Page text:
We’ve also created a Government Property Finder website, which maps and lists assets within the government estate, making it easier for people to find details of land and property available for sale or to let, and to help them challenge us to release further sites under Right to Contest.
One Civil Service hubs scheme
We’ll also better use the property that remains in the government estate.
During the times of plenty, departments have developed a kind of territorial claim to their own buildings and offices, as if they were independent functions. It’s always worth remembering that departments of state have no legal standing at all; the only entities that have any legal standing are the secretaries of state. Departments are merely a passing administrative means and there certainly not meant to be independent fiefdoms. They’re all part of the same government. And from the public’s perspective, it doesn’t matter which department delivers a service – what matters is that the service is does what it’s meant to do in a way that’s cost effective and hassle-free.
Look at what we’ve done with the Government’s web presence…moving from over 300 different websites often given conflicting advice to a single web domain, GOV.UK. It’s award-winning and world leading. People can find what they want in once place quickly and conveniently – and with a substantial cost saving over what went before.
That’s why we’ve brought an end to expensive vanity buildings. Because separate offices can create administrative barriers as well as physical ones. People start thinking in silos and becomes more difficult to work together.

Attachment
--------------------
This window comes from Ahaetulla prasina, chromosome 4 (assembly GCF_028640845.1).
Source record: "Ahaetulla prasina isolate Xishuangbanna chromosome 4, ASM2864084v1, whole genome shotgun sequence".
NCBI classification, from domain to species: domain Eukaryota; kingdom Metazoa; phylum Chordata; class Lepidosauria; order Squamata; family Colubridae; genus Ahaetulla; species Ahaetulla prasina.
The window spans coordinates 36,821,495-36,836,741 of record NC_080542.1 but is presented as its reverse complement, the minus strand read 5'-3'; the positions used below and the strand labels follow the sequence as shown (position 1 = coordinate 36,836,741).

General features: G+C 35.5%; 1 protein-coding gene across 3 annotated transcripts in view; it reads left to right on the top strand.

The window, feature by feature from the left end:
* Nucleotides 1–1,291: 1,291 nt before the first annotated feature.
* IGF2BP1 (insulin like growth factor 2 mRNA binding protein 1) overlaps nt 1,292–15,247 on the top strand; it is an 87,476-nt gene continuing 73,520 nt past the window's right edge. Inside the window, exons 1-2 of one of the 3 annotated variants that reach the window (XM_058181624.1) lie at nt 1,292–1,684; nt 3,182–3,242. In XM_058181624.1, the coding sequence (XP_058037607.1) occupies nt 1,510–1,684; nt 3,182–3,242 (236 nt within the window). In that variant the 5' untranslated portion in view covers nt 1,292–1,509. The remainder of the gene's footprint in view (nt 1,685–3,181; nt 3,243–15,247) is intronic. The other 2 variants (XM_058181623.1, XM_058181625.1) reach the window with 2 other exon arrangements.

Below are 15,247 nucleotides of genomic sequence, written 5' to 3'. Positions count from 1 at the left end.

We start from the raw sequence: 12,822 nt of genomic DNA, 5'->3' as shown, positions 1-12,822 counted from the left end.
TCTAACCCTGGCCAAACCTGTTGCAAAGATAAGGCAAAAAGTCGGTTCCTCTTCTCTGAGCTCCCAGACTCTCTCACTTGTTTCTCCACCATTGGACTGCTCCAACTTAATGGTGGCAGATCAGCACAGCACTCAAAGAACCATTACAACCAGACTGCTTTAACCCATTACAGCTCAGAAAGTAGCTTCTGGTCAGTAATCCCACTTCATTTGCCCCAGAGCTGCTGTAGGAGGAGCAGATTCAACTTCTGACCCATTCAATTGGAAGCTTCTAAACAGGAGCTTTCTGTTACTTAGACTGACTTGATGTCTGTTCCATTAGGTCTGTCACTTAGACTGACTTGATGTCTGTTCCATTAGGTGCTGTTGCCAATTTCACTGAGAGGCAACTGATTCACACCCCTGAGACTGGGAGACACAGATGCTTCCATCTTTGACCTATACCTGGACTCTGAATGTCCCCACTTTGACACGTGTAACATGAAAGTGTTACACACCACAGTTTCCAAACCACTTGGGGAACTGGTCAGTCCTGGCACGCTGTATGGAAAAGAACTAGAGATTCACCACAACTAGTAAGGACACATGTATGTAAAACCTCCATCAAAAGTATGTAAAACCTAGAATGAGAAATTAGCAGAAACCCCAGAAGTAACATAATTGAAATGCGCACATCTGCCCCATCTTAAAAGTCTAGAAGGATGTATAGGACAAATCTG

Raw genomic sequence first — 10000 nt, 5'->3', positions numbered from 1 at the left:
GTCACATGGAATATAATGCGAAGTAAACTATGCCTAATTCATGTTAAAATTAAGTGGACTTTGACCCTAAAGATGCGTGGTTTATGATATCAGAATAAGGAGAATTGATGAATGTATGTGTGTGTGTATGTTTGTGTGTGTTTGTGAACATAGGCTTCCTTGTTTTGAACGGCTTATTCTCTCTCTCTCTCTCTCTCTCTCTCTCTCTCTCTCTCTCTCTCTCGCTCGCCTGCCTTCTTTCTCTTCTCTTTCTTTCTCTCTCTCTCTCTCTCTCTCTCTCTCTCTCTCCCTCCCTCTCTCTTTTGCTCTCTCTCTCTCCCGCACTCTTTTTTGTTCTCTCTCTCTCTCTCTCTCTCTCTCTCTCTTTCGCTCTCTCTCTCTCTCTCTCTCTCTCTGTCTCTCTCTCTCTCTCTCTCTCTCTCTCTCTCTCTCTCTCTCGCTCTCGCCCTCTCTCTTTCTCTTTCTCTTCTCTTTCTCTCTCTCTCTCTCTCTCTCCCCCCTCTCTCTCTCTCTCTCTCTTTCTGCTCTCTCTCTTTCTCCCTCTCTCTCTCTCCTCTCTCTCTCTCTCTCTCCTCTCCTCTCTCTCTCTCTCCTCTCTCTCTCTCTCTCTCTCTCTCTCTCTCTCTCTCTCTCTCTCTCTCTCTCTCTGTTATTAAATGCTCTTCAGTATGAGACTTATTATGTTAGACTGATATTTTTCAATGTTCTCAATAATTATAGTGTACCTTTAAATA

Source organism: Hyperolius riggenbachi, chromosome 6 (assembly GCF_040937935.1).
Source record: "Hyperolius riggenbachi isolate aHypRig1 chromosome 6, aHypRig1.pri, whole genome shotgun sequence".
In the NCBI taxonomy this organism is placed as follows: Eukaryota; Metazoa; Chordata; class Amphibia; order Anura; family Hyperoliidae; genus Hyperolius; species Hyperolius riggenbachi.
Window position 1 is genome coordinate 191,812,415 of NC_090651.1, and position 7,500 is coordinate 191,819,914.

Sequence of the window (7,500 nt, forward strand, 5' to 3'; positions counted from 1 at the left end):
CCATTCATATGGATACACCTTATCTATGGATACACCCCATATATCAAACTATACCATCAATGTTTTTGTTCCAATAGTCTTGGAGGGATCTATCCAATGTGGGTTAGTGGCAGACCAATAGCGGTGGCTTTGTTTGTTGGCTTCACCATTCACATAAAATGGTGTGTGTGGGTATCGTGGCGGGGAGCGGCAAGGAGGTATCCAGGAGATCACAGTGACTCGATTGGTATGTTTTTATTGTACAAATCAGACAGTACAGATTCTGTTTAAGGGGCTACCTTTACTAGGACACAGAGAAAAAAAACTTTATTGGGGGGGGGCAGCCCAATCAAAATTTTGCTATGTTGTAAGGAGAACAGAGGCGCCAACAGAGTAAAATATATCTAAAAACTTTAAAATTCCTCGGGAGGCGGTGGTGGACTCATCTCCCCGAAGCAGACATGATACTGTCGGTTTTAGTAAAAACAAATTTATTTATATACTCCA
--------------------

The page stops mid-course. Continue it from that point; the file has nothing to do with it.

In the next Parliament, we will continue to bring departments closer physically together to encourage closer, smarter and more effective working across government.
I saw what this benefit can bring when I visited the Temple Quay Campus in Bristol in June last year. Twenty-eight different government agencies are sharing the same newly designed office space, ranging from the Insolvency Service and Care Quality Commission to Ofsted and English Heritage.
In this Parliament we have brought the number of properties in central London down from 143 in 2010 to just 71 today and we’re planning to reduce this to just 23 sometime soon after 2020.
The cost of space in Whitehall remains expensive. The Ministry of Defence’s Whitehall headquarters costs £35,000 per person compared to a £3,000 a year for a Home Office employee based in Croydon.
So we will also continue to expand the One Civil Service hubs scheme, which is already saving money and could save billions of pounds more.
The way we work
But our property reforms are about more than just saving money. It’s about changing the way we work.
Civil servants should be able to work flexibly across locations that are convenient to them and their managers and, most importantly, convenient to people using public services.
Technology has changed massively over the past few decades, but the public sector has been slow to adapt its management approach.
Companies like BT, Vodafone, Microsoft and Virgin have cast aside outdated ways of working with impressive results.
Working more flexibly, if done right, can increase productivity, bring down costs and increase staff wellbeing.
The Ministry of Justice has been experimenting with new office layouts and testing tablets and laptops, so that staff can work across different locations or respond to emails while on the move.
We’ve recently introduced new technology to the Cabinet Office and DCMS. People are able to choose their own equipment.
You’ve all heard of ministerial red box – this iPhone is now my ministerial red box. I can deal with submissions not by trying to find a key to the box or lugging this wretched steel thing around but quickly, on my iPhone.